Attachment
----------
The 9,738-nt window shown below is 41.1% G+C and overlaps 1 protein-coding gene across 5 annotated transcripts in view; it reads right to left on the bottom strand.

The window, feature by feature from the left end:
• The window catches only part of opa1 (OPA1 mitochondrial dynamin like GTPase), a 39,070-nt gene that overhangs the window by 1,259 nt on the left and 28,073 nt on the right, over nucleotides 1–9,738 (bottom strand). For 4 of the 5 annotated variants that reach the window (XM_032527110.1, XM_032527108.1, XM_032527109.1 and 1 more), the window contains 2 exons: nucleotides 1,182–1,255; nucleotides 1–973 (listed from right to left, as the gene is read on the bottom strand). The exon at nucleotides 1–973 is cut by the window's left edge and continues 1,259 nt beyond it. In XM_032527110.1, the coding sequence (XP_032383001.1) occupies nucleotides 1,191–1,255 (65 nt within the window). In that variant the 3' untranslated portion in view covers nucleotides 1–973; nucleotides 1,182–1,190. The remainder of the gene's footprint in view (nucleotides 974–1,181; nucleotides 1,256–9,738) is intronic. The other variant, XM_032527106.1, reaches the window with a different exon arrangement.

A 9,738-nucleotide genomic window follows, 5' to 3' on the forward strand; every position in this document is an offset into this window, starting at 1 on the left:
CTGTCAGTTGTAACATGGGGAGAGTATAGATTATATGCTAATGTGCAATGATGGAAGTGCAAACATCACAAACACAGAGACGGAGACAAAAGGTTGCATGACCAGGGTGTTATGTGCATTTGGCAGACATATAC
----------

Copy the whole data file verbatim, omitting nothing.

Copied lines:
The 9,738-nt window shown below is 41.1% G+C and overlaps 1 protein-coding gene across 5 annotated transcripts in view; it reads right to left on the bottom strand.

The window, feature by feature from the left end:
• The window catches only part of opa1 (OPA1 mitochondrial dynamin like GTPase), a 39,070-nt gene that overhangs the window by 1,259 nt on the left and 28,073 nt on the right, over nucleotides 1–9,738 (bottom strand). For 4 of the 5 annotated variants that reach the window (XM_032527110.1, XM_032527108.1, XM_032527109.1 and 1 more), the window contains 2 exons: nucleotides 1,182–1,255; nucleotides 1–973 (listed from right to left, as the gene is read on the bottom strand). The exon at nucleotides 1–973 is cut by the window's left edge and continues 1,259 nt beyond it. In XM_032527110.1, the coding sequence (XP_032383001.1) occupies nucleotides 1,191–1,255 (65 nt within the window). In that variant the 3' untranslated portion in view covers nucleotides 1–973; nucleotides 1,182–1,190. The remainder of the gene's footprint in view (nucleotides 974–1,181; nucleotides 1,256–9,738) is intronic. The other variant, XM_032527106.1, reaches the window with a different exon arrangement.

A 9,738-nucleotide genomic window follows, 5' to 3' on the forward strand; every position in this document is an offset into this window, starting at 1 on the left:
CTGTCAGTTGTAACATGGGGAGAGTATAGATTATATGCTAATGTGCAATGATGGAAGTGCAAACATCACAAACACAGAGACGGAGACAAAAGGTTGCATGACCAGGGTGTTATGTGCATTTGGCAGACATATAC